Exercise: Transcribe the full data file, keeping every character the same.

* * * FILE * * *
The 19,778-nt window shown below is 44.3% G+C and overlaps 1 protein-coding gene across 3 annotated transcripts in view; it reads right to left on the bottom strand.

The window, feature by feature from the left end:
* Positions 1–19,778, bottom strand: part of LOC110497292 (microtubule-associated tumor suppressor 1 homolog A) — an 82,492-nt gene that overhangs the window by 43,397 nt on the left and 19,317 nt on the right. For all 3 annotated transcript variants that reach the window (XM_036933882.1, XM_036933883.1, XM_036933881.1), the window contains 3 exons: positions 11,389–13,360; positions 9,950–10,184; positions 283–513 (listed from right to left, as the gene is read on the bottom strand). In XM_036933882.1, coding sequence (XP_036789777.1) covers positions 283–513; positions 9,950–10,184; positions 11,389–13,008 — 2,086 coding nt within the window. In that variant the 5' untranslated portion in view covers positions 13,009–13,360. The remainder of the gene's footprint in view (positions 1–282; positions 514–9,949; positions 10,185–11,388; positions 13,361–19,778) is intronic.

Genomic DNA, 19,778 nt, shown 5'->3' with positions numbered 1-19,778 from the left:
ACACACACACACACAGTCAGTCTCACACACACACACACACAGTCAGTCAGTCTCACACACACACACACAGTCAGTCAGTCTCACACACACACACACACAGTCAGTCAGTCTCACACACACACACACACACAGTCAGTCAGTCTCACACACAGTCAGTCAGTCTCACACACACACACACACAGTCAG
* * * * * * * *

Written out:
The 19,778-nt window shown below is 44.3% G+C and overlaps 1 protein-coding gene across 3 annotated transcripts in view; it reads right to left on the bottom strand.

The window, feature by feature from the left end:
* Positions 1–19,778, bottom strand: part of LOC110497292 (microtubule-associated tumor suppressor 1 homolog A) — an 82,492-nt gene that overhangs the window by 43,397 nt on the left and 19,317 nt on the right. For all 3 annotated transcript variants that reach the window (XM_036933882.1, XM_036933883.1, XM_036933881.1), the window contains 3 exons: positions 11,389–13,360; positions 9,950–10,184; positions 283–513 (listed from right to left, as the gene is read on the bottom strand). In XM_036933882.1, coding sequence (XP_036789777.1) covers positions 283–513; positions 9,950–10,184; positions 11,389–13,008 — 2,086 coding nt within the window. In that variant the 5' untranslated portion in view covers positions 13,009–13,360. The remainder of the gene's footprint in view (positions 1–282; positions 514–9,949; positions 10,185–11,388; positions 13,361–19,778) is intronic.

Genomic DNA, 19,778 nt, shown 5'->3' with positions numbered 1-19,778 from the left:
ACACACACACACACAGTCAGTCTCACACACACACACACACAGTCAGTCAGTCTCACACACACACACACAGTCAGTCAGTCTCACACACACACACACACAGTCAGTCAGTCTCACACACACACACACACACAGTCAGTCAGTCTCACACACAGTCAGTCAGTCTCACACACACACACACACAGTCAG